Sir Lewis Hamilton and George Russell have not had it easy so far in 2022, but the Mercedes team have been fighting hard.
They started shakily in Bahrain, relatively far adrift of the pace of Red Bull and Ferrari, but Hamilton was on hand to claim a podium finish after both Max Verstappen and Sergio Perez retired due to reliability failures.
Those issues struck Verstappen again in Australia, enabling Russell to grab P3, but sandwiched in the middle of those 27-point hauls was a nightmare in Jeddah.
Hamilton was knocked out in the first phase of qualifying in Saudi Arabia as the Silver Arrows tried to raise the ride eight of the car to counter “porpoising.”
The aerodynamic phenomenon is a symptom of the new technical regulations, but the German team quickly discovered that raising the rid height only affects performance in the corners, which is no good.
Speed in the twisty stuff has been Mercedes’ forte so far in 2022, and it has since helped them to nine podiums in the last eight races.
Before the Canadian Grand Prix, their seven-time champion had finished outside the points in Imola for only the second time since his first season with the team in 2013, and he had been out-performed by Russell seven times in a row.
Only Nico Rosberg had done that previously, which speaks to Hamilton’s immense talent over his illustrious career, as well as the abilities of Russell.
It was discovered that part of the reason for the dip in results for the 37-year-old was that Mercedes were trying out experimental set-ups on his car but, once that pattern stopped, he finished on the podium five times in a row.
Hamilton was also in contention for the win in Silverstone and the Netherlands, but Safety Cars worked against him on both occasions.
Russell, meanwhile, took an extraordinary pole position in Budapest having come home third in France, securing the Brackley-based team’s first double podium of the season.
The British drivers achieved the same feat in Hungary, but Verstappen had beaten the Silver Arrows from 10th on the grid.
And those podiums were achieved, with no disrespect to Mercedes, after Ferrari had made a catastrophic strategic error on Charles Leclerc’s side of the garage, one week after the 24-year-old’s crash in France while leading.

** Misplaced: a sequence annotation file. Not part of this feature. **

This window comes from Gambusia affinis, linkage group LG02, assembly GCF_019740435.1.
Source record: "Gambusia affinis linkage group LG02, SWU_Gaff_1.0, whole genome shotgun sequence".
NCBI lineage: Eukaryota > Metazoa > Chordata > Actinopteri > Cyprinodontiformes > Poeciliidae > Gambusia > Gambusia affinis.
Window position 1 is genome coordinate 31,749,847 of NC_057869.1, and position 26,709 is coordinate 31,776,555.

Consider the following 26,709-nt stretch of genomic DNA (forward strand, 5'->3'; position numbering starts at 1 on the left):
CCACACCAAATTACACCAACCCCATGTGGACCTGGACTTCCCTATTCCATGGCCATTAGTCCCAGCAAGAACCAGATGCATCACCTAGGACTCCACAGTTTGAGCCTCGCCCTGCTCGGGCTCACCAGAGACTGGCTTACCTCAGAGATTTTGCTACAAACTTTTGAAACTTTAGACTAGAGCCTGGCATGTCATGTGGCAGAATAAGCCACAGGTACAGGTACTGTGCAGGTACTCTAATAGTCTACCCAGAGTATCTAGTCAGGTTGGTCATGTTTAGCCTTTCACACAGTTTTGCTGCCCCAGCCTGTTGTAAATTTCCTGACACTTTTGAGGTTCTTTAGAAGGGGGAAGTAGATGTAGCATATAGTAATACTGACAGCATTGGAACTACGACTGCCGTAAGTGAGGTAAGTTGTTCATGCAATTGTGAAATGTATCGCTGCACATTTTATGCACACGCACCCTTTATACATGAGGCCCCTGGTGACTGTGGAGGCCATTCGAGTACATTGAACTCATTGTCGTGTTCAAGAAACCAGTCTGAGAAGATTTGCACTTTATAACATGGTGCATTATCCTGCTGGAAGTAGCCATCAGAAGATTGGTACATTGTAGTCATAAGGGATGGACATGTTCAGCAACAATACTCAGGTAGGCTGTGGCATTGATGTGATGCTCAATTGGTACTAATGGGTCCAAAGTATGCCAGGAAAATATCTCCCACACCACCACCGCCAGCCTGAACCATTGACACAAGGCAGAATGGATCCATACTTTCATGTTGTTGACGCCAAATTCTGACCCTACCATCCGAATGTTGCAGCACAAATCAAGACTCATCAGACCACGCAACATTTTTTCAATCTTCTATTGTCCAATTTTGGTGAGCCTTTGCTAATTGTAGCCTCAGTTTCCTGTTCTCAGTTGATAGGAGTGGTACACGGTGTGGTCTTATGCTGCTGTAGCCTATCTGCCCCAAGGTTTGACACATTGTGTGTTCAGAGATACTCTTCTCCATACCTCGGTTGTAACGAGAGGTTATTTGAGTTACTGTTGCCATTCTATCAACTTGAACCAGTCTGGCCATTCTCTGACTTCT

But, when the chances are there, you have to be there to take them, and Mercedes, with consistent performances, a solid pit wall, and exceptional reliability, most certainly have been.
The performance of the W13 has fluctuated this year between tracks that suit them, and ones that do not.
The poor performance at Spa Francorchamps was a reminder of that, although Russell’s impressive race pace had him potentially looking on for a podium before he was fended off by Carlos Sainz.
Go to Zandvoort, and the eight-time champions looked transformed into a leading team, so consistency is needed, and this is something Toto Wolff and his team will be trying to build into the 2023 car.
The Austrian has made it clear that his focus is on next season, but Hamilton affirmed after his P4 in the Netherlands that, if the team keep performing as they did last weekend, they are “going to win” at least one race in the final seven rounds of the season.
And the sport could do with that; Ferrari and Red Bull’s pace has been phenomenal to watch from those who marvel at the height of engineering and the perfection of performance, and they have taken all 15 race wins between them so far.
But even that has not been balanced due to a series of mistakes from the Scuderia, as well as a magnificent ramp up in pace that has seen Verstappen win nine of the last 12 races alone.
We had four teams win races last season in the form of Mercedes, Red Bull, McLaren and Alpine – the last time that many teams had won before was in 2012, when six teams ended up on the top step at various points of the season.
This is the kind of entertainment that gets people going – a grid full of competitive cars, many of which have a chance to win.
This is also the reason that Formula 1 is tentative about allowing more teams into the sport, because we do not want a situation whereby underfunded teams such as HRT, Marussia and Caterham enter with little chance of even scoring points.
That is clearly something Michael Andretti believes he would avoid were he to put an 11th team in the paddock, but the more famous motorsport names we can see at the top, the better.
So, do we need Mercedes at the front? Of course we do, right up there with Ferrari and Red Bull, as well as historic names of the sport, such as McLaren, Williams, Renault, Aston Martin and Alfa Romeo – and who knows? Maybe one day, Andretti.
That, though, is very much a discussion for another time.